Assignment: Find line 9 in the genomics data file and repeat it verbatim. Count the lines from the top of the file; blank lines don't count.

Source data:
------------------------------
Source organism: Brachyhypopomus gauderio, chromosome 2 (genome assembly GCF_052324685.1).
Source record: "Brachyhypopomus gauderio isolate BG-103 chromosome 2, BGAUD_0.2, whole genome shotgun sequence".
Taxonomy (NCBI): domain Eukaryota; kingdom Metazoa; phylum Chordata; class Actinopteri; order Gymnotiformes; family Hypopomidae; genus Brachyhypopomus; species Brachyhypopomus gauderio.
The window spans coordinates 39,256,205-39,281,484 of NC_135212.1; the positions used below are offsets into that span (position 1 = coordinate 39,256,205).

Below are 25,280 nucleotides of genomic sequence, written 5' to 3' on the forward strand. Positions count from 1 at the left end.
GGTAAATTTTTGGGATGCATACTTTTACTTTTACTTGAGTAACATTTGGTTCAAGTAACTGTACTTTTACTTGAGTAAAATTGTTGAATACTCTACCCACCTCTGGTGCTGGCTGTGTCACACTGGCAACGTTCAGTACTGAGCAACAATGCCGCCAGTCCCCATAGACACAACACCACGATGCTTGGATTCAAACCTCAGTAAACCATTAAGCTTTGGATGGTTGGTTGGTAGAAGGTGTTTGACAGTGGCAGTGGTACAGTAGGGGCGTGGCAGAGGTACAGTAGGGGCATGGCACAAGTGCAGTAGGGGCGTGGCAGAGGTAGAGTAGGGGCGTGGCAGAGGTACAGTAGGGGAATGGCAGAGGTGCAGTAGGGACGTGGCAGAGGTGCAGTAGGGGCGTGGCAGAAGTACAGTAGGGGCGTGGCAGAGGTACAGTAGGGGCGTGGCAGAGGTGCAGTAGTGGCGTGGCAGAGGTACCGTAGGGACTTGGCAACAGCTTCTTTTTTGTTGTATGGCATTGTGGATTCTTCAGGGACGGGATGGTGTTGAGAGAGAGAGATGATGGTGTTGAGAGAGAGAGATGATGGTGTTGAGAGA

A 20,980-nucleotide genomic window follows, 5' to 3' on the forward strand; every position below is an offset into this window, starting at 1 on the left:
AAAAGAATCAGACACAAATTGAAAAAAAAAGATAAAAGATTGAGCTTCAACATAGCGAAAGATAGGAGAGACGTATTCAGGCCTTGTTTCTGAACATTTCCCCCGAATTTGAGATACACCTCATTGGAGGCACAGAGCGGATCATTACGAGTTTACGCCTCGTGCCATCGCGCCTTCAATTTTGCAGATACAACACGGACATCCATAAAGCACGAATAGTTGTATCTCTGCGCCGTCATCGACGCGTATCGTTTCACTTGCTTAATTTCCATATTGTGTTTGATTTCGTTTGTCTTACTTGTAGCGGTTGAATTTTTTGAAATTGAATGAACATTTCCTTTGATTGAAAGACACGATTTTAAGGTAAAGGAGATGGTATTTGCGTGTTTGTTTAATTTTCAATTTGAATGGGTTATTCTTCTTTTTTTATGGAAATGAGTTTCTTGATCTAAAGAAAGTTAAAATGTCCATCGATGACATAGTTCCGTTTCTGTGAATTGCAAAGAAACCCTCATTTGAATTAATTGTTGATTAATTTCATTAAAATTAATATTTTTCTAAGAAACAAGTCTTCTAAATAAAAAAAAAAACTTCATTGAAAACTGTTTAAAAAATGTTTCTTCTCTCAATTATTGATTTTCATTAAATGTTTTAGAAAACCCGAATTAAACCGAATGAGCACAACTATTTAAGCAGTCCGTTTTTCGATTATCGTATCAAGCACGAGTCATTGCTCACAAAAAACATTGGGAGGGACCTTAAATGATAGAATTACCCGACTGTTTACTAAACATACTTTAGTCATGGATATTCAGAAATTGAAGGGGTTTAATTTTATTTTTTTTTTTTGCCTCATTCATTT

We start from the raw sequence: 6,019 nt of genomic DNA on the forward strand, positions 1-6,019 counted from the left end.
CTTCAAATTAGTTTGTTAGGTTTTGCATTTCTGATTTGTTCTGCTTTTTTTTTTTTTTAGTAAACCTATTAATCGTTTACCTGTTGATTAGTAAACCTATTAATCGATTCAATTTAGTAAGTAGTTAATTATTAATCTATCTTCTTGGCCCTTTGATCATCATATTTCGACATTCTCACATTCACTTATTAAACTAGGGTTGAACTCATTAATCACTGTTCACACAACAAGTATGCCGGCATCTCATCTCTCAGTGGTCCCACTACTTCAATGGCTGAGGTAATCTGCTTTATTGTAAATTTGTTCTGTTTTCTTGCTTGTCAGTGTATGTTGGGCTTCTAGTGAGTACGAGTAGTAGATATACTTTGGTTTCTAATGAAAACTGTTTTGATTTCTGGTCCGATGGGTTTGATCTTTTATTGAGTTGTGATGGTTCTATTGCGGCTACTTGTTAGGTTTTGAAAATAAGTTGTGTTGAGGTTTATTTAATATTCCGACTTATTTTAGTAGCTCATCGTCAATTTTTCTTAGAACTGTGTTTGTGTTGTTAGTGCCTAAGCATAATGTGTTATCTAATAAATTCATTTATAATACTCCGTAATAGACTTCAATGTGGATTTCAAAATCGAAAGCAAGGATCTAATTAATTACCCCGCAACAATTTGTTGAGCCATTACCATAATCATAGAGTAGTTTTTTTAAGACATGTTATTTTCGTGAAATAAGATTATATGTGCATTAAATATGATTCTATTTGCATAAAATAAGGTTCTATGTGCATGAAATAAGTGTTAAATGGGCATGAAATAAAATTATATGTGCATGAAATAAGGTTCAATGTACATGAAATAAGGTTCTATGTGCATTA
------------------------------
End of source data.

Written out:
We start from the raw sequence: 6,019 nt of genomic DNA on the forward strand, positions 1-6,019 counted from the left end.